A delightful drive out to the Dover Stone Church in Dover Plains, NY. A warm but not obnoxiously so day, a touch of humidity in the air and Merrell water shoes on my feet. A camera bag by my side and a tripod that would not remain dry for much longer.
One cannot park at the trailhead to this geological edifice, one must first park at the elementary school on the main drag and then walk about a block to the entrance, which doubles as a driveway to a private residence. Ropes and signs abound admonishing against parking at the end of the drive. People come and people go and I set up my tripod for the first shot.
A stone staircase with a single iron banister leading into a grove of trees, all lined on either side of a central promenade. I set my camera on the tripod with an infrared filter screwed into the 16-55mm lens attached to my Fuji X-T2 mirrorless crop-sensor camera. Why did I chose such a camera? I had a full-frame Canon 5D Mark III. The Fuji so much better suits the way I like to shoot and the images it produces work well with the way I like to edit. A perfect match. I plugged in the remote cable release and teed up the shot.
Proceeding carefully down the stairs so as not to upset my compromised hips, I made my way to the promenade, which itself was ripe for the shooting.
At the end of this lane is a shorter staircase up. As I approached it, a line of young parents bearing younger children in their arms or sequestered in papooses. My policy is that such people get right-of-way, so I waited patiently at the bottom of the stairs, standing aside for the families to pass. They barely paid me any notice, one appreciative mother thanked me. I made my way to the main path and through the woods to a recently rebuilt wooden bridge over the Stone Church Creek. As I was wearing water shoes, such an edifice was entirely unnecessary. A family with two small children were on the other side of the creek. The boy and girl were playing at the creek's edge. The boy wore blue rubber boots, the girl wore pink. I walked gingerly to the center of the creek and set up my camera. The composition was marginal but I needed to get my feet wet. so to speak. The image I took was not worth processing, though I did import it into Lightroom later.
I crossed the creek and found the place where paths converged. A signpost held two painted wooden signs for trails that led hither and yon pointing to worn paths off to the left and a bare white scribbled one above it that read simply "Stone Church" straight ahead. People were walking out from that path and, after they passed, I entered.
The trail led beside the creek on its left side. A slight incline to negotiate with occasional rocks to the side and the odd access to the stream. I made my way to a set of small falls and waked out into the creek and set the camera up mere inches from the surface of the water. Still in infrared. As the summer provides monochromatic green, I choose to keep it monochromatic but with more contrast.
I climbed out of the water and further upstream. A lot of folks took advantage of this nice day to come out and visit this location, so long exposure has the added benefit of blurring out people until they disappear, if the exposure is long enough. And I was averaging about 30 seconds each exposure with the IR filter in place. I made my way out into the creek at another spot.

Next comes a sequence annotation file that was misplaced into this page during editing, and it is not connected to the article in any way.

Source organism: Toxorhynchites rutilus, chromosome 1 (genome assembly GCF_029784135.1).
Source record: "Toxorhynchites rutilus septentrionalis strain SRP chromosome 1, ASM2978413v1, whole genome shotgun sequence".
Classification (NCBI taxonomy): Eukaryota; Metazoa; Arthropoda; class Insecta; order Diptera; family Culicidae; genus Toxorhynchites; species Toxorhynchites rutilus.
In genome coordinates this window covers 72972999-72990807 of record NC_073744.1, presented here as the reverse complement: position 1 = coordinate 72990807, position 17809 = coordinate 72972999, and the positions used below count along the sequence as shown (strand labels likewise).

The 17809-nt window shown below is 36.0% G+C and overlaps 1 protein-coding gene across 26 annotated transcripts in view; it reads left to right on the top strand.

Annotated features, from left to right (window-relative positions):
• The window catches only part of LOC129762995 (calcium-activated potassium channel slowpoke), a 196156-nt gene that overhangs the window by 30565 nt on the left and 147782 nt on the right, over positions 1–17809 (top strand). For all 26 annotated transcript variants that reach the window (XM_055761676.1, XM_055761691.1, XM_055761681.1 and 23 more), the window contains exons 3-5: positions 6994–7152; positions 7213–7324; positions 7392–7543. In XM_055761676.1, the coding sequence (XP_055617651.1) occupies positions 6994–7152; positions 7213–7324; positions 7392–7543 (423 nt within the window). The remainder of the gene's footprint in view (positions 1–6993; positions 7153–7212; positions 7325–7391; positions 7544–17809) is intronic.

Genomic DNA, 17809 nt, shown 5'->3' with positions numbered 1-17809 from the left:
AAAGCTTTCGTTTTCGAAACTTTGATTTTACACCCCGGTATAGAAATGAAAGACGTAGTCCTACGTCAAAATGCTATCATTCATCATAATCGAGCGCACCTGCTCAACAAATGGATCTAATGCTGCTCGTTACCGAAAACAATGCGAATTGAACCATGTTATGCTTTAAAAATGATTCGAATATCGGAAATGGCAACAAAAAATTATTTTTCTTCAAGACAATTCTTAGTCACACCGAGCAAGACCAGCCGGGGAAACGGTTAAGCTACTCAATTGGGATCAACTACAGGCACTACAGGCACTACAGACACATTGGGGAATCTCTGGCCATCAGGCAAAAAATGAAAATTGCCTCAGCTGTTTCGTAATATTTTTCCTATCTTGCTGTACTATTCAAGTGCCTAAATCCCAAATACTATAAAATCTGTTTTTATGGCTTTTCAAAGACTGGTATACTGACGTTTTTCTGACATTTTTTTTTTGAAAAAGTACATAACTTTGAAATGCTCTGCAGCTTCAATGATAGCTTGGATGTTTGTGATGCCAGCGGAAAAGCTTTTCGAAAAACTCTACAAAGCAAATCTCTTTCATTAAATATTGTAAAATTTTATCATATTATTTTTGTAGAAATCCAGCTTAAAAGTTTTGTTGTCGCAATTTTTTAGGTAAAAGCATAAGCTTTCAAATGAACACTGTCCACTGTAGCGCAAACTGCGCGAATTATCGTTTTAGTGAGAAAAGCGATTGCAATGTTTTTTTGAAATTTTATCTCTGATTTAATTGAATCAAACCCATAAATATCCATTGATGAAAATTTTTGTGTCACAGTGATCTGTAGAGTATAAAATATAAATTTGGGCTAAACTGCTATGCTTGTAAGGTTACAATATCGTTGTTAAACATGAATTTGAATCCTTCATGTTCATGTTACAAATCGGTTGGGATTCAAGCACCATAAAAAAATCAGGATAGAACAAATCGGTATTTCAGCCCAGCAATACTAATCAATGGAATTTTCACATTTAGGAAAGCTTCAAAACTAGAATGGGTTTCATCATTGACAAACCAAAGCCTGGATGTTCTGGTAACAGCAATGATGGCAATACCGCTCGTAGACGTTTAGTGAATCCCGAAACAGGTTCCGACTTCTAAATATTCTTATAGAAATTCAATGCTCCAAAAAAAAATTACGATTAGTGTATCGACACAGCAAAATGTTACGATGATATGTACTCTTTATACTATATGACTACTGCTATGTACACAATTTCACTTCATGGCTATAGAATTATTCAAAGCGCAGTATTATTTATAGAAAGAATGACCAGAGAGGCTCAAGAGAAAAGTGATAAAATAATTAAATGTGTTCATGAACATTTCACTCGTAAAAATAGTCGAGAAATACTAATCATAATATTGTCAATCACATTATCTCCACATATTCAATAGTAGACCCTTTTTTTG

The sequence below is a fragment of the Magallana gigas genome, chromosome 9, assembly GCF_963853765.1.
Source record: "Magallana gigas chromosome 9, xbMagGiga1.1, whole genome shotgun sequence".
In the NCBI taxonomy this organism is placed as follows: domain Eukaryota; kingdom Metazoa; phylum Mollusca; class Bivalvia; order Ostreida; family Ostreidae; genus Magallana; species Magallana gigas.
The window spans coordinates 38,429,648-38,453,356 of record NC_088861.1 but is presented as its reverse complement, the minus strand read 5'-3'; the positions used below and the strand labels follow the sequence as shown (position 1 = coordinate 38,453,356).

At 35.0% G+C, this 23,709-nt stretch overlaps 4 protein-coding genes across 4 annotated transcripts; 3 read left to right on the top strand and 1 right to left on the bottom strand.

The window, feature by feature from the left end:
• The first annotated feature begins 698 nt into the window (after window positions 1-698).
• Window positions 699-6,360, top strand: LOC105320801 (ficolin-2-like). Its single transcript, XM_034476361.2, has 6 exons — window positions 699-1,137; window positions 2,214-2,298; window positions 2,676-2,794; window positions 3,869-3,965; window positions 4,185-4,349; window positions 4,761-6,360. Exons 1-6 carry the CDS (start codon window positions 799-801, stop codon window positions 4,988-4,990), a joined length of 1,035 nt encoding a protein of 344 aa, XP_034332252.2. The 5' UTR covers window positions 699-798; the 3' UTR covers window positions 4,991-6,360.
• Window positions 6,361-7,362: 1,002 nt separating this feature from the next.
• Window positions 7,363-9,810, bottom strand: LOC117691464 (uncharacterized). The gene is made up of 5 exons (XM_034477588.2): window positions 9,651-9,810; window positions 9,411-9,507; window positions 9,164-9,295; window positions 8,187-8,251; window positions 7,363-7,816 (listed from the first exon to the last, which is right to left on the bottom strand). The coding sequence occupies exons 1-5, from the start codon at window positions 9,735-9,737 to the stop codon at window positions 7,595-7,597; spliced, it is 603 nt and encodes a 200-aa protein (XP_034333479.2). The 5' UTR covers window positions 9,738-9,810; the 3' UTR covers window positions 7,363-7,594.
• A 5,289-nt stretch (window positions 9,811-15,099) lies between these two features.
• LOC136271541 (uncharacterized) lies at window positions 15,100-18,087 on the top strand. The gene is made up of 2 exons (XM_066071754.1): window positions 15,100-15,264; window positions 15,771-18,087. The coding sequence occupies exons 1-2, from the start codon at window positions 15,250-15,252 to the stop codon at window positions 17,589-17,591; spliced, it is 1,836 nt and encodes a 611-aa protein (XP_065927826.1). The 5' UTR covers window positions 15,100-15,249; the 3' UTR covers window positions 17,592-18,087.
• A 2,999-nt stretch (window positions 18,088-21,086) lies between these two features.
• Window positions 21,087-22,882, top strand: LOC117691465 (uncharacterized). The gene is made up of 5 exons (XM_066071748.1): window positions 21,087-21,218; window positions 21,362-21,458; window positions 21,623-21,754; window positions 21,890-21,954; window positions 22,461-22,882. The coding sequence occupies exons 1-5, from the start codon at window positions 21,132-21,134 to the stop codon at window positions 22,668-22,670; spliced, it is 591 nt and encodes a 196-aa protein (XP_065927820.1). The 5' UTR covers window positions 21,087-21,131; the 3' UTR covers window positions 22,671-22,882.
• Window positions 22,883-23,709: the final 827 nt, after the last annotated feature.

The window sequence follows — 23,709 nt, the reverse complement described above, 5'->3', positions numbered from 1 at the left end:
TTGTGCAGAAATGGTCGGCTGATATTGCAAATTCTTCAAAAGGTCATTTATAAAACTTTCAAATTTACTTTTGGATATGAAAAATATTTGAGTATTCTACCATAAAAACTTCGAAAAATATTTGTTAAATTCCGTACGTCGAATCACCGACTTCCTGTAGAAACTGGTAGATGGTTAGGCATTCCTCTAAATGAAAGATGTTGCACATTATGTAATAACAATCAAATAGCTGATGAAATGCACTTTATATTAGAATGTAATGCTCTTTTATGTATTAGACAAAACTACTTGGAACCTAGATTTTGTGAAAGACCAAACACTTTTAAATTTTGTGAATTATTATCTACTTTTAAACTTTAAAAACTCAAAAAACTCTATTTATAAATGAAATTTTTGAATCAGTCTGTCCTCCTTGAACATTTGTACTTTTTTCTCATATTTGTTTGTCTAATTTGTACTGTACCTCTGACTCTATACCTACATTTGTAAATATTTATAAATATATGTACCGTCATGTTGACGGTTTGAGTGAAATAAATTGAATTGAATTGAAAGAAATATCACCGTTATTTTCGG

Back out and continuing upwards, now dancing on flat rocks that now make up the path. Most of the rocks are firm but the odd foot placement reveals a wibbly-wobbly one. Careful steps, up and up and up. The sound of happy voices, awed voices, elated voices. The entrance to the cave/slot canyon that is the Dover Stone Church comes into view, the creek rolling out of the entrance which is teeming with human life. People are also gathered outside the entrance, changing shoes, socks and trading stories.
I take a step around a woman who is standing in the creek's edge and get into the creek myself, the bite of chilled water on my semi-bare feet giving way to cool comfort around my ankles and calves. I engaged in conversation with another photographer who specializes in drone videography. I made my way to the center of the creek and set up for another long exposure.
It was quite crowded in the cave. Tricky rock-hopping to remain out of the water, parents swinging their little ones from rock to rock on their way out of the cathedral. I waded into the water and started setting up shots. Then...suddenly...
Everyone was gone.
I had the entire place to myself.
For ten solid minutes.
Can you imagine?
So I waded further in to get some photos. HDR? Sure, why not? I brought illumination with me in the form of
Which is a wonderful tool for even illumination. I used it to brighten the interior walls of the place. A small twin waterfall spilled down the back wall. I positioned myself for a four-exposure panorama, the camera positioned on the tripod in portrait orientation. One shot. Slightly rotate the ball head to the left. Another shot. Rinse, repeat. Four exposures. Using manual mode so that each exposure would be identical and stitch together flawlessly in post-production.
As soon as I got the shots, people started flooding into the chamber again. That was all right, it was amazing to get what I had come for! I made my way cautiously back out and put my camera back in my bag and headed down to the car. I brought a towel with me that I used to dry off my feet, put fresh socks on and my shoes.
I sat in the seat of my car, exhaled a single breath of satisfaction. An evening at the computer would reveal a day well-spent in the woods. As an extra bonus, I stopped by Palace Dumplings in Wappingers Falls for a delightful dinner of steamed pork and scallion dumplings. A fitting reward for a day well-spent.